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The 3,400-Year-Old Minoan Tomb Discovered on Crete

Minoan Tomb Crete
Artifacts from an ancient Minoan tomb discovered in Crete. Credit: Ministry of Culture

An intact chamber tomb dating from the late Minoan period discovered in Crete in 2018, provides valuable insights into Minoan culture and society.

It is a reminder of the rich and complex history of Crete, and it will continue to be studied and analyzed by archaeologists for many years to come.

The tomb was discovered near the town of Ierapetra, eastern Crete, at a depth of more than 2.5 meters when a farmer was parking a car in his olive grove.

When the ground below his wheels gave way, the farmer found a gaping void that held an ancient burial site. Within were the bodies of two unknown Minoan Bronze Age men and several intricately painted ceramics, suggesting that the ancient family that lived there before was relatively wealthy.

Minoan Tomb Crete
The ancient Minoan tomb was discovered in this hole in Crete. Credit: Ministry of Culture

Minoan Tomb in Crete is 3,400 years old

The tomb, which was sealed behind a stone wall, is thought to date from 1400 to 1200 BC—about 3,400 years old—and appears to have been uncovered courtesy of a broken irrigation tube that softened the soil. The almost perfectly preserved burial site was undisturbed by looting over millennia.

The chamber was divided into three niches and contained two larnakes. These embossed clay coffins, often decorated with abstract designs or religious or hunting scenes, were commonly used by Bronze Age Minoans, and each held a single skeleton arranged in a crouching position.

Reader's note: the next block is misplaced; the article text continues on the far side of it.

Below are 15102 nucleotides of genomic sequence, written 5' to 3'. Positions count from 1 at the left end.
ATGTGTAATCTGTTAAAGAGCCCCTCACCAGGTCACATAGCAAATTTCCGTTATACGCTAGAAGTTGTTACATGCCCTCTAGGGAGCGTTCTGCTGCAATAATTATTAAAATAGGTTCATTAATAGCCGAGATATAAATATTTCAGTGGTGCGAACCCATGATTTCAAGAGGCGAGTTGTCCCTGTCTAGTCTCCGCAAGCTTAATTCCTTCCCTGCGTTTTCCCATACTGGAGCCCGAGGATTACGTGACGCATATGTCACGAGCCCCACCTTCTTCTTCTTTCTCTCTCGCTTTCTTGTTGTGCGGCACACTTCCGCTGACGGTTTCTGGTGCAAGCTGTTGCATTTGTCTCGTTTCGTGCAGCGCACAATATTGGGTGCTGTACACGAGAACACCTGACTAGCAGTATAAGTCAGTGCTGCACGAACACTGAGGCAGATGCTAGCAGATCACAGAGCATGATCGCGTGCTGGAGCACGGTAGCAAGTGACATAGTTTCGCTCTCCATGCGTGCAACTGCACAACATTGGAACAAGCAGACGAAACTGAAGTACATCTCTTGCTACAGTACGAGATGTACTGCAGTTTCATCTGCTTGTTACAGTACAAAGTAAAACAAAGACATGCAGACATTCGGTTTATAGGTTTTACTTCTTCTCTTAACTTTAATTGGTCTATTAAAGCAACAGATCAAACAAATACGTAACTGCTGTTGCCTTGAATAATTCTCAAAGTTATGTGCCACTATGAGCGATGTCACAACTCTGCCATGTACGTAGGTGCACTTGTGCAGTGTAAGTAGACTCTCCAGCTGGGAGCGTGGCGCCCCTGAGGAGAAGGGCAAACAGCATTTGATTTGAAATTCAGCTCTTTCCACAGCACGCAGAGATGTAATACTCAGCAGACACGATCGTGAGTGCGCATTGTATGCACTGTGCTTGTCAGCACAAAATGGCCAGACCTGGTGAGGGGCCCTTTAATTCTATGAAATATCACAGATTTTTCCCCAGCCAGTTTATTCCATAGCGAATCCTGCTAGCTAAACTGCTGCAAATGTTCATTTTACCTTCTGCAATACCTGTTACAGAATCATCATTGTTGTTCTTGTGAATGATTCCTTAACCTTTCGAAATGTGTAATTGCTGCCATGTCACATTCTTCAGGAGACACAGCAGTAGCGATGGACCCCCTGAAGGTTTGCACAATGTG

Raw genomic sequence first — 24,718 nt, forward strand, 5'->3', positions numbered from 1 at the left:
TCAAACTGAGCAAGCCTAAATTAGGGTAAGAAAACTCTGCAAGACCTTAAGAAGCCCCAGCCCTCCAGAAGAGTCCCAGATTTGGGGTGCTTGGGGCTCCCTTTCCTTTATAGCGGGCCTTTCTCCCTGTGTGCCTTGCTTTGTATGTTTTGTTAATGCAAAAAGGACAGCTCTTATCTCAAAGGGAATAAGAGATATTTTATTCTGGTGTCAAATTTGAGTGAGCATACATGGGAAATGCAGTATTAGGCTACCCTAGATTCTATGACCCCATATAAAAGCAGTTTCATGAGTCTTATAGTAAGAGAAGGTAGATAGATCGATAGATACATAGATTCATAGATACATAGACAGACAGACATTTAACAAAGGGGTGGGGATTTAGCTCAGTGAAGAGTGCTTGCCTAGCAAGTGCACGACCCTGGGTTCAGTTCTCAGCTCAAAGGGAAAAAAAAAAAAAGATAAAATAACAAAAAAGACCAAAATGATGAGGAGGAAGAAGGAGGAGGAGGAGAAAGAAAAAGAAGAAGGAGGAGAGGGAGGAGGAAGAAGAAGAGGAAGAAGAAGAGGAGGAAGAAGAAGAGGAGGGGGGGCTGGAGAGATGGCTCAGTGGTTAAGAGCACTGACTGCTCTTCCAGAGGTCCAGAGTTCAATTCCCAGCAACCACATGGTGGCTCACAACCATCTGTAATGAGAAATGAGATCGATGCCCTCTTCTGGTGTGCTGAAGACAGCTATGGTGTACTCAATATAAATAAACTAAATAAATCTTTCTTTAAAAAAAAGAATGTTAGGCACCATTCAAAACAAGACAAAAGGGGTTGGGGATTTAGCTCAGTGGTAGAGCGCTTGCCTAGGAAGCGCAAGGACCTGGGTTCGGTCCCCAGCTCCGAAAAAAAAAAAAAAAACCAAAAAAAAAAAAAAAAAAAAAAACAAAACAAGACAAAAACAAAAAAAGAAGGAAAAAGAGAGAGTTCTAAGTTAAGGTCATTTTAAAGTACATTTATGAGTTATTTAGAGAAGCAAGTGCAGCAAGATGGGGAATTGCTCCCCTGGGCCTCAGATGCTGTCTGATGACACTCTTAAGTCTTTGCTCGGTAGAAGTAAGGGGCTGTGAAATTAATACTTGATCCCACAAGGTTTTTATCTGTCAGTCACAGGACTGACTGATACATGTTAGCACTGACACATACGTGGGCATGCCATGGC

The men were buried with a bowl and 14 high-quality, ornamented Greek ritual jars, or amphorae, but Forbes notes that the tomb is not of the domed tholos variety that would have been used by the wealthiest Minoans.

Minoan Tomb Crete
One of two skeletons from an ancient Minoan tomb discovered in Crete. Credit: Ministry of Culture

The tomb is particularly notable in that Minoan settlements are more common in the country’s lowlands and plains than in the mountainous region of Ierapetra.

“We are particularly pleased with this great archaeological discovery as it is expected to further enhance our culture and history,” said Argyris Pantazis, deputy mayor of Local Communities, Agrarian, and Tourism of Ierapetra, speaking to local news outlet Cretapost. “Indeed, this is also a response to all those who doubt that there were Minoans in Ierapetra.”

Minoan Tomb Crete
Credit: Ministry of Culture

The Minoan civilization

The Minoan civilization was a Bronze Age culture that was centered on the island of Crete. Known for its monumental architecture and its energetic art, it is often regarded as the first civilization in Europe.

The Minoan civilization developed from the local Neolithic culture around c. 3100 BC, with complex urban settlements beginning around 2000 BC. After c. 1450 BC, they came under the cultural and perhaps political domination of the mainland Mycenaean Greeks, forming a hybrid culture which lasted until around 1100 BC.

The Minoans constructed enormous buildings which their initial excavators labeled Minoan palaces. Subsequent research has shown that they served a variety of religious and economic purposes rather than being royal residences, though their exact role in Minoan society is a matter of continuing debate.

The palaces consisted of a large rectangular court surrounded by multistory wings with labyrinthine floorplans. The ruins of the palaces at Knossos and Phaistos are popular tourist attractions.

Related: A Walk Through Crete, Birthplace of the Minoans

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